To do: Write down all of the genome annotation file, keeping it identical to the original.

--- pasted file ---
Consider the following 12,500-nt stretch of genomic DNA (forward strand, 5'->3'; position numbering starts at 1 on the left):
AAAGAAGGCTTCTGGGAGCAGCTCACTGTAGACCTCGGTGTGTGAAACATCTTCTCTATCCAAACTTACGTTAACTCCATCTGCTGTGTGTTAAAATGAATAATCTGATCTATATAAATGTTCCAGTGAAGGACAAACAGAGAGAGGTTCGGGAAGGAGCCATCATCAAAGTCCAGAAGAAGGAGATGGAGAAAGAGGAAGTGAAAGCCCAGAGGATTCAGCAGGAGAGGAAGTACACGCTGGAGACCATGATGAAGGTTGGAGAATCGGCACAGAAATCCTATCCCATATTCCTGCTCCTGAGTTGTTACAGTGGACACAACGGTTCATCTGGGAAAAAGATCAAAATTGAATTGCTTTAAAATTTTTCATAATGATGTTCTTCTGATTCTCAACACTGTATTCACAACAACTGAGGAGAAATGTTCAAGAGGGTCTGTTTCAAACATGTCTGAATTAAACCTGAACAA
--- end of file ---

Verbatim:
Consider the following 12,500-nt stretch of genomic DNA (forward strand, 5'->3'; position numbering starts at 1 on the left):
AAAGAAGGCTTCTGGGAGCAGCTCACTGTAGACCTCGGTGTGTGAAACATCTTCTCTATCCAAACTTACGTTAACTCCATCTGCTGTGTGTTAAAATGAATAATCTGATCTATATAAATGTTCCAGTGAAGGACAAACAGAGAGAGGTTCGGGAAGGAGCCATCATCAAAGTCCAGAAGAAGGAGATGGAGAAAGAGGAAGTGAAAGCCCAGAGGATTCAGCAGGAGAGGAAGTACACGCTGGAGACCATGATGAAGGTTGGAGAATCGGCACAGAAATCCTATCCCATATTCCTGCTCCTGAGTTGTTACAGTGGACACAACGGTTCATCTGGGAAAAAGATCAAAATTGAATTGCTTTAAAATTTTTCATAATGATGTTCTTCTGATTCTCAACACTGTATTCACAACAACTGAGGAGAAATGTTCAAGAGGGTCTGTTTCAAACATGTCTGAATTAAACCTGAACAA